A competitive assay using chemiluminescent microparticle immunoassay ("CMIA") technology can also be used to assess whether or not posaconazole is present in a sample. Various types of CMIA technologies may be used for determining the presence and/or amount of a chemical entity in a sample. CMIA assays can include the use of anti-posaconazole antibodies, which are capable of binding to posaconazole and its fragments, which are coupled to particles, such as magnetic particles or particles suitable for separation by filtration, sedimentation, and/or other means. Additionally, a tracer, which can include a posaconazole fragment linked to a suitable chemiluminescent moiety, can be used to compete with free posaconazole in the patient's sample for the limited amount of anti-posaconazole antibody on the particle. After the sample, tracer, and antibody particles interact and a routine wash step has removed unbound tracer, the amount of tracer bound to antibody particles can be measured by chemiluminescence, wherein chemiluminescence is expressed in Relative Light Units (RULE). The amount of chemiluminescence is inversely related to the amount of free drug in the patient's sample and concentration is determined by constructing a standard curve using known values of the drug.

Other Immunoassays for Posaconazole

The posaconazole fragments, conjugates, antibodies, immunogens, and/or other conjugates described herein are also suitable for any of a number of other heterogeneous immunoassays with a range of detection systems including but not limited to enzymatic or fluorescent, and/or homogeneous immunoassays including but not limited to rapid lateral flow assays, and antibody arrays, as well as formats yet to be developed.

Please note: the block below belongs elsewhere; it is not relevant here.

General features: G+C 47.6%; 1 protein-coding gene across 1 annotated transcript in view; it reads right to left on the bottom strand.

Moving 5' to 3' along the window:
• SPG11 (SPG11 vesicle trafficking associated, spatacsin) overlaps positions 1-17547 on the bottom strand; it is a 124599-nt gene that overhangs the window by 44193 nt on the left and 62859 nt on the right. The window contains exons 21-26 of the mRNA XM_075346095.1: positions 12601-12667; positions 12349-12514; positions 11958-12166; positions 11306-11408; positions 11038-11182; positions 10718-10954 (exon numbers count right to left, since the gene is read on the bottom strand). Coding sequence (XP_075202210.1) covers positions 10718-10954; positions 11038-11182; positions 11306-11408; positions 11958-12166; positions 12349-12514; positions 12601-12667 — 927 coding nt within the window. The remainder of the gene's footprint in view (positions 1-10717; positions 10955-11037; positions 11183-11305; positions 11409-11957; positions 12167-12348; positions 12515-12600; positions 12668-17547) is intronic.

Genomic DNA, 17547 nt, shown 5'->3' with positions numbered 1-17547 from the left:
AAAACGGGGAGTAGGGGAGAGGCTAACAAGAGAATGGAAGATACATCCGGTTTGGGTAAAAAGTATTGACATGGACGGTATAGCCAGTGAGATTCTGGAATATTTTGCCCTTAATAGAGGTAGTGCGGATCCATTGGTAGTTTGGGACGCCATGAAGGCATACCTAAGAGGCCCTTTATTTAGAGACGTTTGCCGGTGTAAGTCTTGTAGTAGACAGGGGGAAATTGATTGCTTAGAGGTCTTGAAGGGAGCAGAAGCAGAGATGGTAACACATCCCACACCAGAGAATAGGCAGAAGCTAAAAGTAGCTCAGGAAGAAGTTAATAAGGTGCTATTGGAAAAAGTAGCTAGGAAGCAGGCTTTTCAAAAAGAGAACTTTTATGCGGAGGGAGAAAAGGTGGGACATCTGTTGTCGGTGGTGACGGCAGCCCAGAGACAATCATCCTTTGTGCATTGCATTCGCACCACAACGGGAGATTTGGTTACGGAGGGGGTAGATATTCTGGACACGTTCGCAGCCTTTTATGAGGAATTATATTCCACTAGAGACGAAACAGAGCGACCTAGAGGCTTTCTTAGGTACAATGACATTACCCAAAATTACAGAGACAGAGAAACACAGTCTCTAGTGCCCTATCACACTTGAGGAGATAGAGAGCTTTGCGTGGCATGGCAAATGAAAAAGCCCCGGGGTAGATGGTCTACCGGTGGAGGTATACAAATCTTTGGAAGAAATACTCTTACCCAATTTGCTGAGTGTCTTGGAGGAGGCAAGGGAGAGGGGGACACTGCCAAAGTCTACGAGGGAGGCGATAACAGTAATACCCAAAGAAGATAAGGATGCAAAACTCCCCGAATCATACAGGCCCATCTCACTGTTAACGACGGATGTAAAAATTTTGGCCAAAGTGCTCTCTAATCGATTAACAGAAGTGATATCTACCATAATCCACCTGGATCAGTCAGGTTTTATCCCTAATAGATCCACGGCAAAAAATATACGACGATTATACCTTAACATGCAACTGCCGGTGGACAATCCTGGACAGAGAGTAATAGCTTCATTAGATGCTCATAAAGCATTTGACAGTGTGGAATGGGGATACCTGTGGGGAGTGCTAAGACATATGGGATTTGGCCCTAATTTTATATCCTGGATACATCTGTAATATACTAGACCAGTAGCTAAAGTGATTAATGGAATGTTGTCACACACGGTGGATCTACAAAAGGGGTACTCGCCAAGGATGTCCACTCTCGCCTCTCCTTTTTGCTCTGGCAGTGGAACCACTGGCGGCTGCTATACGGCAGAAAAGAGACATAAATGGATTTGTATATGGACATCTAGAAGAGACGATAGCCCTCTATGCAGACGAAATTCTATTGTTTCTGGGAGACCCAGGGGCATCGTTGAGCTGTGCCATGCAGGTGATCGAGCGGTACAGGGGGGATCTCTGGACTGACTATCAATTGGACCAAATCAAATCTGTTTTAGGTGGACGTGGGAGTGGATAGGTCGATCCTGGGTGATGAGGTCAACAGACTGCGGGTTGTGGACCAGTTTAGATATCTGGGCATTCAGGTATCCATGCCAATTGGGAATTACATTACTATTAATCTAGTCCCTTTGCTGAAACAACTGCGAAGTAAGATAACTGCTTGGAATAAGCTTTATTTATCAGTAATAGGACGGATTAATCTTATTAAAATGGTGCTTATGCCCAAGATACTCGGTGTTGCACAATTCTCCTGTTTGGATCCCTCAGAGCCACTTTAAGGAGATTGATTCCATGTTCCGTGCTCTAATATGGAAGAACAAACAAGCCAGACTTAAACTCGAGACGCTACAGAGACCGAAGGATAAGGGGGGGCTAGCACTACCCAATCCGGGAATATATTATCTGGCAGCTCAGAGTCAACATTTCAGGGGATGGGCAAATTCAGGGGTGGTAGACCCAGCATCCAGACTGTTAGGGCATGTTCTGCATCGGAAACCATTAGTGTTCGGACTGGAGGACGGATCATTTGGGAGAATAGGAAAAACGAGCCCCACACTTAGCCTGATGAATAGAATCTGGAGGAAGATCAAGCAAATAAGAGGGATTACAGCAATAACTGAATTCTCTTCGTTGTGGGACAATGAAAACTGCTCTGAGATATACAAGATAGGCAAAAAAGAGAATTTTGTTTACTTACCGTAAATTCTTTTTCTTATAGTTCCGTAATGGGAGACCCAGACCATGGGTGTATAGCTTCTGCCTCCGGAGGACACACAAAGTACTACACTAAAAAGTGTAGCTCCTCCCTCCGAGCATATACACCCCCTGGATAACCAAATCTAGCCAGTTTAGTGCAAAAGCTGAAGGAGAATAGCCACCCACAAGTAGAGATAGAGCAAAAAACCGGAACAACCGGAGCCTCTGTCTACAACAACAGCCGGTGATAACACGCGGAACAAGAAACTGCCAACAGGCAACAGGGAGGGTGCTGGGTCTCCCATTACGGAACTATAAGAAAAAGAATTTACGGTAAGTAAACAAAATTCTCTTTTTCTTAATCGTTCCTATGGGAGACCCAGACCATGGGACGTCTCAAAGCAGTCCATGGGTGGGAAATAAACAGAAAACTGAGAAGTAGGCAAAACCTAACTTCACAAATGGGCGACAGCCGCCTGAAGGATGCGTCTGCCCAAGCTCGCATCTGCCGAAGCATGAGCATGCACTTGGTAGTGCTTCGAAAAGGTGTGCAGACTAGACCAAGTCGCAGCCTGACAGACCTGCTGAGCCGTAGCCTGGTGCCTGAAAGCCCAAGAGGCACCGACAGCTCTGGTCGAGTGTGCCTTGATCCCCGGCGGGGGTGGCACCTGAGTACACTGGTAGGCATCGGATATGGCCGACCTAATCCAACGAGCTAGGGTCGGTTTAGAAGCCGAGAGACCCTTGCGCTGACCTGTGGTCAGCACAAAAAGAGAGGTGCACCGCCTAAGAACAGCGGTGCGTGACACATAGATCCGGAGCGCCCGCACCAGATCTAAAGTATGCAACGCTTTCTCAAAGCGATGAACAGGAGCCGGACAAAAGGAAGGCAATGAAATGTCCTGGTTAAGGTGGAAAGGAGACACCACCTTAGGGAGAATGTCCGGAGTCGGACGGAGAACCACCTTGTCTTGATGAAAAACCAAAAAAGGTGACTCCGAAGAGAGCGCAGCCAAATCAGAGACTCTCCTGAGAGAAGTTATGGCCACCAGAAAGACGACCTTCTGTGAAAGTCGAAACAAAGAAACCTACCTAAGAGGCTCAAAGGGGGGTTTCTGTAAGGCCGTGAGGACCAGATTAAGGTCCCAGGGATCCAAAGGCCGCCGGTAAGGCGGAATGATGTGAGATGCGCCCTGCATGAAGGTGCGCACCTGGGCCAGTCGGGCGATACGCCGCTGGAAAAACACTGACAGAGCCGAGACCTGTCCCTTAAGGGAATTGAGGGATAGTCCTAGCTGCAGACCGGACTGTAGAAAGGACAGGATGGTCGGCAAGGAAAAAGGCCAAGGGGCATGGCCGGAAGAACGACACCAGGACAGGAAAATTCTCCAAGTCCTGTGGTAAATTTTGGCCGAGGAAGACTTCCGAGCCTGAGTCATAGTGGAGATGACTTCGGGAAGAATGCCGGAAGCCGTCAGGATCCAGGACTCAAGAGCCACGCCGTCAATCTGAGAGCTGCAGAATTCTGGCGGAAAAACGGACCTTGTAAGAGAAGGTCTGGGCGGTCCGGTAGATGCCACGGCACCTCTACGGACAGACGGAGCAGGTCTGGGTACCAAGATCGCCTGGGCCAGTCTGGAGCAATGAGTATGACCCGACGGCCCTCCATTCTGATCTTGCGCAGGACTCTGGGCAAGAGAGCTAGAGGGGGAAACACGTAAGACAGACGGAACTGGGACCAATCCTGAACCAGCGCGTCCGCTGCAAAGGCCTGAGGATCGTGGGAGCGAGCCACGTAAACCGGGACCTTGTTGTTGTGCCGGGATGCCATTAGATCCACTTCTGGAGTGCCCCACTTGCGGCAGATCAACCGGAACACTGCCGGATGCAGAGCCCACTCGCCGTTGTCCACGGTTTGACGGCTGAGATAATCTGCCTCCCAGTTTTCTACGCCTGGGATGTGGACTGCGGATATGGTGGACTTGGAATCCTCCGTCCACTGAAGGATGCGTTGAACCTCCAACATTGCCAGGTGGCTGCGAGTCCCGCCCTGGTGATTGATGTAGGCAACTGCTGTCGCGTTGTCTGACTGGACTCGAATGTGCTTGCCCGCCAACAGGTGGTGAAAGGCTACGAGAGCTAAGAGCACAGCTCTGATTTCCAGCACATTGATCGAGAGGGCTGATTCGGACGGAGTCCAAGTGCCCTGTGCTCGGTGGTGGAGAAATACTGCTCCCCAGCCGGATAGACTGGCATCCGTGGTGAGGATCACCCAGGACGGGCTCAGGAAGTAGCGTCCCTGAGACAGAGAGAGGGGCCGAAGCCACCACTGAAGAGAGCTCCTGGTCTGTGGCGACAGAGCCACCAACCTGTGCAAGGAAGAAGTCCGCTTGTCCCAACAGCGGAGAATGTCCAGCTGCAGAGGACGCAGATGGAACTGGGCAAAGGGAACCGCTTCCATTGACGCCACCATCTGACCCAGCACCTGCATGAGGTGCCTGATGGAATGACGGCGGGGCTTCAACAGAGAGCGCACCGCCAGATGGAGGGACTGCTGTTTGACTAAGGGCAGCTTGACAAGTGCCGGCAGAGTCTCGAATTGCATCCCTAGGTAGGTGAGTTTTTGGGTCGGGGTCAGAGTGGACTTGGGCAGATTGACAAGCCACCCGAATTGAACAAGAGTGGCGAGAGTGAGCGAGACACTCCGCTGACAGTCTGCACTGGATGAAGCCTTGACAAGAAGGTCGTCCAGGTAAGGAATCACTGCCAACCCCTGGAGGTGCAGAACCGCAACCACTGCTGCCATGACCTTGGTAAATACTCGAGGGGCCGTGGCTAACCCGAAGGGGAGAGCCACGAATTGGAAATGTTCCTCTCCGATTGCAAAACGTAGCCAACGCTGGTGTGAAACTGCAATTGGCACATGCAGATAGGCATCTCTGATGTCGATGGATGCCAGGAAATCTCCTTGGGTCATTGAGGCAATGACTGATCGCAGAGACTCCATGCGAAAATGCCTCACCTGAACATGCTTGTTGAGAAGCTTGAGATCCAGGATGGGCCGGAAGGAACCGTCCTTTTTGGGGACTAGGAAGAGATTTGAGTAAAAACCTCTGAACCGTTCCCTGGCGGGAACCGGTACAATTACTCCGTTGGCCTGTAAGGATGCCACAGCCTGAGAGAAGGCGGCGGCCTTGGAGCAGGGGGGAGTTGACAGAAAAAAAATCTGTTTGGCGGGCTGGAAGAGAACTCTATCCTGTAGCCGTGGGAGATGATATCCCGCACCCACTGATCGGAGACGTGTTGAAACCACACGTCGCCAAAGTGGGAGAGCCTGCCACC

While various immunodiagnostic assays have been described herein that utilize the posaconazole fragments, conjugates, antibodies, immunogens and/or tracers, such assays can also be modified as is well known in the art. As such, various modifications of steps or acts for performing such immunoassays can be made within the scope of the embodiments.

Kits

The present disclosure also provides kits that find use in practicing the subject methods, as described above, such as a method for performing an assay for the determination of posaconazole in a sample. The kits of the embodiments can include an anti-posaconazole antibody in a container, and may include a posaconazole conjugate (e.g., for use in a competitive binding assay, for use in an enzyme-based assay, and the like). For example, an immunoassay kit may include at least one antibody for an immunogen of an analyte, e.g., posaconazole, and at least one enzyme conjugate that corresponds to that analyte, e.g., an enzyme conjugate of a fragment of posaconazole. In certain embodiments, a kit for an assay for the analyte posaconazole includes in packaged combination: (i) an antibody raised against the compound of Formula 1 above; and (ii) a conjugate of a fragment of the analyte.

Reagents and buffers used in the assays can be packaged separately or in combination into kit form to facilitate distribution. The reagents may be provided in suitable containers, and may be provided in a package along with written instructions relating to assay procedures (e.g., instructions for an assay for detecting posaconazole in a sample). For example, the kit reagents can be provided in packaged combination, in the same or separate containers, in liquid or lyophilized form so that the ratio of the reagents provides for substantial optimization of the method and assay. The reagents may each be in separate containers or various reagents can be combined in one or more containers depending on the cross-reactivity and stability of the reagents.